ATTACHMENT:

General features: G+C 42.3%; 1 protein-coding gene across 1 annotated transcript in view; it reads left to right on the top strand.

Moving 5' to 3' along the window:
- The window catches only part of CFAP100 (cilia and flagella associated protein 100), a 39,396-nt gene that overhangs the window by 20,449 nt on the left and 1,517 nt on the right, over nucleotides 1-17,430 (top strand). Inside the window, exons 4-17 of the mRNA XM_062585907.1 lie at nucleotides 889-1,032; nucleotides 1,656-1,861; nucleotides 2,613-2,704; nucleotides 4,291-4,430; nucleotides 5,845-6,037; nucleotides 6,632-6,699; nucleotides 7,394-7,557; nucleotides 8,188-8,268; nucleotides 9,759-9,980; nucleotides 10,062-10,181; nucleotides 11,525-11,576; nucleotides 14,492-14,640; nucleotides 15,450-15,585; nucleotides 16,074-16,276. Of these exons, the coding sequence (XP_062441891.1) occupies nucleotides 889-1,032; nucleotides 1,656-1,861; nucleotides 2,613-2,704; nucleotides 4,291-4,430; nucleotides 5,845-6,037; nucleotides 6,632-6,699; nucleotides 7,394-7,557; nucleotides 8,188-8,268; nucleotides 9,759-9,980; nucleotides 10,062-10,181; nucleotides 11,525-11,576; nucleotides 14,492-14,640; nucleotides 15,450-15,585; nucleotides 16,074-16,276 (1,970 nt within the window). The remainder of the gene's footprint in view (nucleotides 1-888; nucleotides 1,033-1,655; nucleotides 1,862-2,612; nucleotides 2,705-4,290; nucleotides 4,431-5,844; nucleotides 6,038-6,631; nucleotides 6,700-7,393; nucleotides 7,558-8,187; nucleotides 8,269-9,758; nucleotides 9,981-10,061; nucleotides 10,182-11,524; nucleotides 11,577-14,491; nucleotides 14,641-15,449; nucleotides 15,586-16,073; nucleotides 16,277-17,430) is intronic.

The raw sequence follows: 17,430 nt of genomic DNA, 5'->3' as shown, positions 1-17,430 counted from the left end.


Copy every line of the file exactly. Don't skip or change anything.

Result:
General features: G+C 42.3%; 1 protein-coding gene across 1 annotated transcript in view; it reads left to right on the top strand.

Moving 5' to 3' along the window:
- The window catches only part of CFAP100 (cilia and flagella associated protein 100), a 39,396-nt gene that overhangs the window by 20,449 nt on the left and 1,517 nt on the right, over nucleotides 1-17,430 (top strand). Inside the window, exons 4-17 of the mRNA XM_062585907.1 lie at nucleotides 889-1,032; nucleotides 1,656-1,861; nucleotides 2,613-2,704; nucleotides 4,291-4,430; nucleotides 5,845-6,037; nucleotides 6,632-6,699; nucleotides 7,394-7,557; nucleotides 8,188-8,268; nucleotides 9,759-9,980; nucleotides 10,062-10,181; nucleotides 11,525-11,576; nucleotides 14,492-14,640; nucleotides 15,450-15,585; nucleotides 16,074-16,276. Of these exons, the coding sequence (XP_062441891.1) occupies nucleotides 889-1,032; nucleotides 1,656-1,861; nucleotides 2,613-2,704; nucleotides 4,291-4,430; nucleotides 5,845-6,037; nucleotides 6,632-6,699; nucleotides 7,394-7,557; nucleotides 8,188-8,268; nucleotides 9,759-9,980; nucleotides 10,062-10,181; nucleotides 11,525-11,576; nucleotides 14,492-14,640; nucleotides 15,450-15,585; nucleotides 16,074-16,276 (1,970 nt within the window). The remainder of the gene's footprint in view (nucleotides 1-888; nucleotides 1,033-1,655; nucleotides 1,862-2,612; nucleotides 2,705-4,290; nucleotides 4,431-5,844; nucleotides 6,038-6,631; nucleotides 6,700-7,393; nucleotides 7,558-8,187; nucleotides 8,269-9,758; nucleotides 9,981-10,061; nucleotides 10,182-11,524; nucleotides 11,577-14,491; nucleotides 14,641-15,449; nucleotides 15,586-16,073; nucleotides 16,277-17,430) is intronic.

The raw sequence follows: 17,430 nt of genomic DNA, 5'->3' as shown, positions 1-17,430 counted from the left end.